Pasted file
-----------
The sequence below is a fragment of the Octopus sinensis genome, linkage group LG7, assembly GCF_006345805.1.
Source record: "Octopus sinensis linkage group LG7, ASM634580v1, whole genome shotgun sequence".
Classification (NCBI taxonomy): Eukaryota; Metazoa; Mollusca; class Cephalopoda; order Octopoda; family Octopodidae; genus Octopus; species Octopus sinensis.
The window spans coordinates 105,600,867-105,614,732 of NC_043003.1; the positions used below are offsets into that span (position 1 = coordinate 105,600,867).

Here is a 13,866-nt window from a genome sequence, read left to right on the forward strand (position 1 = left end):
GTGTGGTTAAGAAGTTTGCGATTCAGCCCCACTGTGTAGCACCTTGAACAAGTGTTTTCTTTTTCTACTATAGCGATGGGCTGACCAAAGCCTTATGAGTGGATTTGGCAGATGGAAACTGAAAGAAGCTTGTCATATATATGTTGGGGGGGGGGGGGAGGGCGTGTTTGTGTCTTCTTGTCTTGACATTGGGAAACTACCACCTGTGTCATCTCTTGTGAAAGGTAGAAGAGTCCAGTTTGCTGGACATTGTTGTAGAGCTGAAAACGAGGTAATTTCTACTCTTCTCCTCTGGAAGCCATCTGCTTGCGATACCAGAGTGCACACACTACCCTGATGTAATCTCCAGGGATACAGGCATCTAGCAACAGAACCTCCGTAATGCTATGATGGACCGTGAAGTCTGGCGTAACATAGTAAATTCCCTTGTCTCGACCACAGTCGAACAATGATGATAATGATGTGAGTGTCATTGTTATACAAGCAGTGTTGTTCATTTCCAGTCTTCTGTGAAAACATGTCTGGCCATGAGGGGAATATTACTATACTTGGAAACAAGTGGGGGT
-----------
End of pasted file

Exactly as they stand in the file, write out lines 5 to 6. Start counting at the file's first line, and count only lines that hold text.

Here is a 13,866-nt window from a genome sequence, read left to right on the forward strand (position 1 = left end):
GTGTGGTTAAGAAGTTTGCGATTCAGCCCCACTGTGTAGCACCTTGAACAAGTGTTTTCTTTTTCTACTATAGCGATGGGCTGACCAAAGCCTTATGAGTGGATTTGGCAGATGGAAACTGAAAGAAGCTTGTCATATATATGTTGGGGGGGGGGGGGAGGGCGTGTTTGTGTCTTCTTGTCTTGACATTGGGAAACTACCACCTGTGTCATCTCTTGTGAAAGGTAGAAGAGTCCAGTTTGCTGGACATTGTTGTAGAGCTGAAAACGAGGTAATTTCTACTCTTCTCCTCTGGAAGCCATCTGCTTGCGATACCAGAGTGCACACACTACCCTGATGTAATCTCCAGGGATACAGGCATCTAGCAACAGAACCTCCGTAATGCTATGATGGACCGTGAAGTCTGGCGTAACATAGTAAATTCCCTTGTCTCGACCACAGTCGAACAATGATGATAATGATGTGAGTGTCATTGTTATACAAGCAGTGTTGTTCATTTCCAGTCTTCTGTGAAAACATGTCTGGCCATGAGGGGAATATTACTATACTTGGAAACAAGTGGGGGT